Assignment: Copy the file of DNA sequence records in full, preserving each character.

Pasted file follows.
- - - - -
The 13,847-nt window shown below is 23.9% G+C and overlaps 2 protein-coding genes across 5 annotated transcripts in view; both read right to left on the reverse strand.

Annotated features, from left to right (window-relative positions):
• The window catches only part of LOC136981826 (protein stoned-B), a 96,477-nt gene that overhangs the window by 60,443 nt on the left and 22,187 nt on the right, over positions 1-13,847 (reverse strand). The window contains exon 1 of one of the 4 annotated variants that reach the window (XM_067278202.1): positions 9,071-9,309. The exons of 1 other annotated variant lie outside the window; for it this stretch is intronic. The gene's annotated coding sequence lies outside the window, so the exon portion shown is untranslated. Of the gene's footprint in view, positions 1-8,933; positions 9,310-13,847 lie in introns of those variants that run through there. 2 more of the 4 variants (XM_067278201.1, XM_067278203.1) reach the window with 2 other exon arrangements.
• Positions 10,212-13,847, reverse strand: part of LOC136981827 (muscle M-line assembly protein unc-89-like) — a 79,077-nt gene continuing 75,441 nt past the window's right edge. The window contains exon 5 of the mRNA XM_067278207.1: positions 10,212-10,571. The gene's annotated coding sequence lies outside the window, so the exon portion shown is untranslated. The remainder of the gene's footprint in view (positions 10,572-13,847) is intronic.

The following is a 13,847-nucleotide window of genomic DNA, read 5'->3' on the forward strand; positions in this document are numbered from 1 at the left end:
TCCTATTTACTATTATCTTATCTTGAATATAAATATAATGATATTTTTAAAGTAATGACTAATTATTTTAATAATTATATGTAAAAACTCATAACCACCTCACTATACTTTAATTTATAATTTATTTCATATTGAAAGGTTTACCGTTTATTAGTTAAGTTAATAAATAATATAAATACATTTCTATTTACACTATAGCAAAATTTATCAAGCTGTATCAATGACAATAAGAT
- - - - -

The 13,847-nt window shown below is 23.9% G+C and overlaps 2 protein-coding genes across 5 annotated transcripts in view; both read right to left on the reverse strand.

Annotated features, from left to right (window-relative positions):
• The window catches only part of LOC136981826 (protein stoned-B), a 96,477-nt gene that overhangs the window by 60,443 nt on the left and 22,187 nt on the right, over positions 1-13,847 (reverse strand). The window contains exon 1 of one of the 4 annotated variants that reach the window (XM_067278202.1): positions 9,071-9,309. The exons of 1 other annotated variant lie outside the window; for it this stretch is intronic. The gene's annotated coding sequence lies outside the window, so the exon portion shown is untranslated. Of the gene's footprint in view, positions 1-8,933; positions 9,310-13,847 lie in introns of those variants that run through there. 2 more of the 4 variants (XM_067278201.1, XM_067278203.1) reach the window with 2 other exon arrangements.
• Positions 10,212-13,847, reverse strand: part of LOC136981827 (muscle M-line assembly protein unc-89-like) — a 79,077-nt gene continuing 75,441 nt past the window's right edge. The window contains exon 5 of the mRNA XM_067278207.1: positions 10,212-10,571. The gene's annotated coding sequence lies outside the window, so the exon portion shown is untranslated. The remainder of the gene's footprint in view (positions 10,572-13,847) is intronic.

The following is a 13,847-nucleotide window of genomic DNA, read 5'->3' on the forward strand; positions in this document are numbered from 1 at the left end:
TCCTATTTACTATTATCTTATCTTGAATATAAATATAATGATATTTTTAAAGTAATGACTAATTATTTTAATAATTATATGTAAAAACTCATAACCACCTCACTATACTTTAATTTATAATTTATTTCATATTGAAAGGTTTACCGTTTATTAGTTAAGTTAATAAATAATATAAATACATTTCTATTTACACTATAGCAAAATTTATCAAGCTGTATCAATGACAATAAGAT